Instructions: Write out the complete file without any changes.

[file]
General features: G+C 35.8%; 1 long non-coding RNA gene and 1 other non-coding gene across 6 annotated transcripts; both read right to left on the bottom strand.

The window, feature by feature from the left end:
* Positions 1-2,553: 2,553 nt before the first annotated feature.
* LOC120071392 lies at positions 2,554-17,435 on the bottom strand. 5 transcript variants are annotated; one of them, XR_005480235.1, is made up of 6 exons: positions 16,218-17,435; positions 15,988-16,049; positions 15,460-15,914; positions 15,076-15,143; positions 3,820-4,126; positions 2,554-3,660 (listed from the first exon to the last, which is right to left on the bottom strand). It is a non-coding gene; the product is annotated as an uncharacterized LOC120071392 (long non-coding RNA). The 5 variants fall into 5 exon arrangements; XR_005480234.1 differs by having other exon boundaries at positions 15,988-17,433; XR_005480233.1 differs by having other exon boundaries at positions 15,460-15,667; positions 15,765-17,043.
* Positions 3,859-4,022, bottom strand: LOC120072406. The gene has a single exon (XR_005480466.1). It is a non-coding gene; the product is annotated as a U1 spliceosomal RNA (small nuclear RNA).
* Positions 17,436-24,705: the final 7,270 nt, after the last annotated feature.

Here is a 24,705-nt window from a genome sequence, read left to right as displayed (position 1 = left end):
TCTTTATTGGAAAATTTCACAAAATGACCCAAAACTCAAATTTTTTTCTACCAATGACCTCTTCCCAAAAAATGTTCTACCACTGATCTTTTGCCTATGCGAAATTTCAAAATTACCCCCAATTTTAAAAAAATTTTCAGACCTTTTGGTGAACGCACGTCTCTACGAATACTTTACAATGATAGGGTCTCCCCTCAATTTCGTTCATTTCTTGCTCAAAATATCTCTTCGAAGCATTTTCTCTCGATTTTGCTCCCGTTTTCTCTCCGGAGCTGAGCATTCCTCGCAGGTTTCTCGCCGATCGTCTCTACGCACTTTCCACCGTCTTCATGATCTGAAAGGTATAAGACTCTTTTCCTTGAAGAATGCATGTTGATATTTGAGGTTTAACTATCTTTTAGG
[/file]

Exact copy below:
General features: G+C 35.8%; 1 long non-coding RNA gene and 1 other non-coding gene across 6 annotated transcripts; both read right to left on the bottom strand.

The window, feature by feature from the left end:
* Positions 1-2,553: 2,553 nt before the first annotated feature.
* LOC120071392 lies at positions 2,554-17,435 on the bottom strand. 5 transcript variants are annotated; one of them, XR_005480235.1, is made up of 6 exons: positions 16,218-17,435; positions 15,988-16,049; positions 15,460-15,914; positions 15,076-15,143; positions 3,820-4,126; positions 2,554-3,660 (listed from the first exon to the last, which is right to left on the bottom strand). It is a non-coding gene; the product is annotated as an uncharacterized LOC120071392 (long non-coding RNA). The 5 variants fall into 5 exon arrangements; XR_005480234.1 differs by having other exon boundaries at positions 15,988-17,433; XR_005480233.1 differs by having other exon boundaries at positions 15,460-15,667; positions 15,765-17,043.
* Positions 3,859-4,022, bottom strand: LOC120072406. The gene has a single exon (XR_005480466.1). It is a non-coding gene; the product is annotated as a U1 spliceosomal RNA (small nuclear RNA).
* Positions 17,436-24,705: the final 7,270 nt, after the last annotated feature.

Here is a 24,705-nt window from a genome sequence, read left to right as displayed (position 1 = left end):
TCTTTATTGGAAAATTTCACAAAATGACCCAAAACTCAAATTTTTTTCTACCAATGACCTCTTCCCAAAAAATGTTCTACCACTGATCTTTTGCCTATGCGAAATTTCAAAATTACCCCCAATTTTAAAAAAATTTTCAGACCTTTTGGTGAACGCACGTCTCTACGAATACTTTACAATGATAGGGTCTCCCCTCAATTTCGTTCATTTCTTGCTCAAAATATCTCTTCGAAGCATTTTCTCTCGATTTTGCTCCCGTTTTCTCTCCGGAGCTGAGCATTCCTCGCAGGTTTCTCGCCGATCGTCTCTACGCACTTTCCACCGTCTTCATGATCTGAAAGGTATAAGACTCTTTTCCTTGAAGAATGCATGTTGATATTTGAGGTTTAACTATCTTTTAGG